Hellen Keller book by Dr. Beth HallerDr. Beth Haller, a professor of journalism and new media, is out with a new book on the writings of Helen Keller. "Byline of Hope: Collected Newspaper and Magazine Writing of Helen Keller (Avocado Press)," is edited by Haller, a media and disability scholar and author of the 2010 book "Representing Disability in an Ableist World: Essays on Mass Media."

Keller was an author, a socialist, the star of an early silent film, a vaudevillian, a suffragist, an international advocate and fundraiser for blind people, and even a co-founder of the ACLU. But no book has collected or examined her writings for newspapers and magazines until now.

"Byline of Hope" includes Keller's articles that appeared in news outlets such as Good Housekeeping, Ladies' Home Journal and The New York Times, as well a little-known monthly magazine column that carried her byline for five years in the early 1930s. In an interview, Keller biographer Dorothy Herrmann said of Keller's five-year stint as a magazine columnist: “This is probably Helen Keller who Helen Keller was. It was Helen Keller unadorned by helpers.”

The book organizes Keller's magazine and newspaper articles around themes, such as her sensory experiences, her socialism, and her advocacy of women’s issues and moral character. It gives voice to her ideas about how to make the world a better place and how to create a more equitable and peaceful America.

Haller says of Keller:

"Helen Keller writes eloquently about many progressive issue such as promoting peace, equal rights for women, protecting children, educating blind people, valuing nature, as well as how she interacted with the world and the value of touch and smell, which so many people ignore. After reading all these writings, I believe she was one of the great progressive writers of the mid-20th century. The way she wrote about topics touched on concepts we take for granted today, such as neurodiversity and acknowledging class privilege. It is my hope that readers of the book can get past her icon status and embrace her as a writer and thinker."

"Byline of Hope" is available for $19.95 (softcover book from or as an e-book for $9.95 from Amazon.

Top students honored at annual banquet

Posted on May 5, 2015

They are almost ready to graduate. But first, Towson's top MCCS students were honored by faculty and administrators at an annual end-of-year banquet. Students and their families filled a ballroom inside the West Village Commons for the April 30 event "Celebrating Excellence: Spotlight on MCCS Outstanding Seniors." To participate in the event, students had to be nominated by a faculty member and have a high GPA.

The outstanding seniors honored were: Alexis Adelsberger, Payam Agha-Ghassem, Alexia Borga, Hannah Braun, Kristen Coffey, Megan Cronhardt, Aiyana Dancy, Kathryn Day, Steven DeMinds, Cheyenne Dermody, Neshia Downs, Danielle Duffy, Danielle Feldman, Alexiana Gaither, Nicole Giannini, Benjamin Giuliana, Nina Glose, Daryl Hale, Shamal Halmat, Matthew Hamilton, Olivia Holland, Samuel Klecka, Jordan Klumpp, Natalie Kochesfahani, Sarah Landis, Erica Magnotto
Iczel Manzano-Castillo, Kira McCall, Joseph McIlvain, Kevin McNamara, Paige Medcalf, Danielle Moore, Jonathan Munshaw, Rebecca Nappi, Onyinyechuku Nwokorie, Benjamin Pearce, Tiana Pluck, David Pons, David Raymond, Andrea Rizkallah, Laney Rosdail, Elizabeth Royer, Liza Saffos, Ricardo Sanchez, Lucas Shipley, Natalie Sibiski, Kevin Stark, Paul Steinbacher, Griffin Taube, Colin Tobin, and Paige Whipple.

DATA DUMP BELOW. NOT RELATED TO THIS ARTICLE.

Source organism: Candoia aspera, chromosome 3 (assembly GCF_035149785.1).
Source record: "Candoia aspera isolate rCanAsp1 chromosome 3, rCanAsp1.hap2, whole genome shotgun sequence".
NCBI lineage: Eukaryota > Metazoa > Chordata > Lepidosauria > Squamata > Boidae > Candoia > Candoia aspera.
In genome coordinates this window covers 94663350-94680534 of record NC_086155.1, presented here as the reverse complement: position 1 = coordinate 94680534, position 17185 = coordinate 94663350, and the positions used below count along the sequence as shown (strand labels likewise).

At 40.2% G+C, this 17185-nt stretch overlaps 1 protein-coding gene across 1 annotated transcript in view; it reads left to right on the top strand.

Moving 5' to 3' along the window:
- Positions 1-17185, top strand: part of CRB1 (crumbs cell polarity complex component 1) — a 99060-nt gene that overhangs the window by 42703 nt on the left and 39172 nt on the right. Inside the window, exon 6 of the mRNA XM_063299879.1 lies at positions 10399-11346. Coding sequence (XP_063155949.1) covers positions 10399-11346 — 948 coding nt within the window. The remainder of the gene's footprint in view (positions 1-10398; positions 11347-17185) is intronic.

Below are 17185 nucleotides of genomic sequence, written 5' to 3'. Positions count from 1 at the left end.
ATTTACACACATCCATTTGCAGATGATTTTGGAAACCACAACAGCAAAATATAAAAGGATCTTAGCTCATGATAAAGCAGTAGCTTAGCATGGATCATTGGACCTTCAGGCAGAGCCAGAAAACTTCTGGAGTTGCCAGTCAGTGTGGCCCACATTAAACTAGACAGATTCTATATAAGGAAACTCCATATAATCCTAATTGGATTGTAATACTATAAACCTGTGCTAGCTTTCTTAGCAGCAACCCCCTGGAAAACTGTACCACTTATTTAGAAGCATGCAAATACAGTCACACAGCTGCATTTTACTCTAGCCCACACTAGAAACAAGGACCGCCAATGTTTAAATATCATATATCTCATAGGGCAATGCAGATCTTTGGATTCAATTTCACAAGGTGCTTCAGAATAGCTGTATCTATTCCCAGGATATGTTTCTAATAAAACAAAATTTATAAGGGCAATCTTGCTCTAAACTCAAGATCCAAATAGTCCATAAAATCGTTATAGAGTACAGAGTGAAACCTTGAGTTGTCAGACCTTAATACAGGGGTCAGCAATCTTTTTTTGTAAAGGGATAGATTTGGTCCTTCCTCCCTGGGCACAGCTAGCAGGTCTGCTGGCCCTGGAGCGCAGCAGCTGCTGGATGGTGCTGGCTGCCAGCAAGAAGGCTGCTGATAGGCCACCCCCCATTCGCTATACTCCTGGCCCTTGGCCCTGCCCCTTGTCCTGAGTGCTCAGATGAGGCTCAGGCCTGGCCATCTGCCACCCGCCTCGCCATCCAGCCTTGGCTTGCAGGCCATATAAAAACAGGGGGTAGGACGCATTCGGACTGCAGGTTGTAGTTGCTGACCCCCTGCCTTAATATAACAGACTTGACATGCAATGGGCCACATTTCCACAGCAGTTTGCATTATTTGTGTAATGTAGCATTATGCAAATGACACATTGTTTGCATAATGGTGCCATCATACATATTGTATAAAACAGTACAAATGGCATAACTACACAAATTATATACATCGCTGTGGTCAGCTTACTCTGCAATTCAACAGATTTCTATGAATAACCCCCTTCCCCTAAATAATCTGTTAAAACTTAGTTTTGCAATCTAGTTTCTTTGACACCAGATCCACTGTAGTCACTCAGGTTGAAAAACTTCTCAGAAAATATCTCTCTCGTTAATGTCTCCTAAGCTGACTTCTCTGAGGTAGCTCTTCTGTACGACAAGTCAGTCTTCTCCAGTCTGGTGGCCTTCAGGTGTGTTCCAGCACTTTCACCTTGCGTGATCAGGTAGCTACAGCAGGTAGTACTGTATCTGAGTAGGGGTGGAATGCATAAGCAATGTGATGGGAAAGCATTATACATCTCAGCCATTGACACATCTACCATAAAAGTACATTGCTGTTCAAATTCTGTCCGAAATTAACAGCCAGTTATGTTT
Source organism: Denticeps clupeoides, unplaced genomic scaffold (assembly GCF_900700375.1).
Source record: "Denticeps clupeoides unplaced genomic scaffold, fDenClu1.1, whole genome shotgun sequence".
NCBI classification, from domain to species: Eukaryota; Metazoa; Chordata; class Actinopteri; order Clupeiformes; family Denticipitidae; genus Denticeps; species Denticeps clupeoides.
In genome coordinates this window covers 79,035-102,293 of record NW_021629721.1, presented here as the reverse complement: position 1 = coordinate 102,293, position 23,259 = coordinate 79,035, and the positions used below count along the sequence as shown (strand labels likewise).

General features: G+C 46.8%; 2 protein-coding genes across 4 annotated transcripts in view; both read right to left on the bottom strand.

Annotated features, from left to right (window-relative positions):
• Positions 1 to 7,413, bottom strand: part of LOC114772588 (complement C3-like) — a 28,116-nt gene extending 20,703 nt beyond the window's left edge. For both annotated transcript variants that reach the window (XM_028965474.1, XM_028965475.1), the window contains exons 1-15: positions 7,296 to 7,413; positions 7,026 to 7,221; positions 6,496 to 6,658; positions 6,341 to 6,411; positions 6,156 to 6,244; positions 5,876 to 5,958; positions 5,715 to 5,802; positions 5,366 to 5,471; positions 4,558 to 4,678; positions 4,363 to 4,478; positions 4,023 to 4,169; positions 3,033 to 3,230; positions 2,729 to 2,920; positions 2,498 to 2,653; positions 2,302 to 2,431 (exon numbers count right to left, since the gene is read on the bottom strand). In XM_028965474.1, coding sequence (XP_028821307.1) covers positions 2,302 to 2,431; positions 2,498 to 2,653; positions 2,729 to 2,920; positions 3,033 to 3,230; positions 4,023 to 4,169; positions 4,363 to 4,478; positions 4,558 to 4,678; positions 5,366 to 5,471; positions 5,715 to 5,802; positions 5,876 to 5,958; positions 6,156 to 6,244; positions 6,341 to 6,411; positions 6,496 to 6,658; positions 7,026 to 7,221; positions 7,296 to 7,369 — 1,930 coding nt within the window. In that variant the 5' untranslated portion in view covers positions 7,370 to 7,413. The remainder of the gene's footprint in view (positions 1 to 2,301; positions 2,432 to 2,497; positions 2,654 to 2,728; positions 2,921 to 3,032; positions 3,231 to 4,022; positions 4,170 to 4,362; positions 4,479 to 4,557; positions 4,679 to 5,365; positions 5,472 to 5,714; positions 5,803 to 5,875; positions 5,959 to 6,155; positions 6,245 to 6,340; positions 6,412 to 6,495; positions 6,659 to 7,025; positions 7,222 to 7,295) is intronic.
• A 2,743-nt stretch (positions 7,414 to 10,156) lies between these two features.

MCCS scholarwhip winners included: Alexis Adelsberger, Allison Bazzle, Amanda Cipriano, Kristen Coffey, Lee Conderacci, Emily Cunningham, Bridgette Flora, Sherline Hawkins, Erica Magnotto, Kristen Maloney, Meghan McClung, Jonathan Munshaw, Tiana Pluck, Alexia Simmons,  Lauren Stone, Morgan Stritzinger, Matthew Teitelbaum, and Rachel Ungvarsky.

Students get pointers on networking at annual TU conference

Posted on April 20, 2015

On April 17, 2015, the Conference and Meeting Management class (COMM 422) held its annual conference. This year's topic: information for MCCS students about getting involved on campus, networking successfully and better utilizing LinkedIn. Planning the conference is part of the COMM 422 curriculum, giving the students practical experience in event planning.

#TUJDAY15 shines spotlight on sports media, photography and TU alums

Posted on March 5, 2015 

Sports panel AmanteAn afternoon panel discussion on hot-button sports media issues and an evening event featuring a prominent photojournalist bookended Towson University's Journalism Day, known as #TUjday15.

An overflow crowd packed into Van Bokkelen Hall's largest room to listen to TU alums Greg Amante (a producer for ESPN's Outside the Lines) and Ryan Sharrow (managing editor of the Baltimore Business Journal), and TU assistant professor Tyler Sigmon engage in a wide-ranging conversation about sports media. Amante discussed his strategy for doing investigative journalism, ESPN's relationship with the sports leagues it both covers and does business with, and tips on how to enter the competitive sports journalism field. Sharrow spoke about his publication's relationship with local sports organizations, and also shared advice about cultivating sources and earning reader trust. Sigmon added perspective about how news consumers have the power to "vote with their feet" by turning on channels or clicking on sites that they support. Smith

In the evening, 2009 Towson graduate Patrick Smith told the story of how he went from Towerlight photo editor to award-winning Getty Images staff photographer. Smith shared his memories and imparted photography tips as a slideshow of his portfolio played in the background. He credited his time at the student newspaper and his journalism professors with sparking his career as a photographer.

Check out a full rundown of the conversation around #TUjday15 on Twitter, including several Storify summaries of the day's events.

#TUJDAY15 is March 4

Posted on Feb. 24, 2015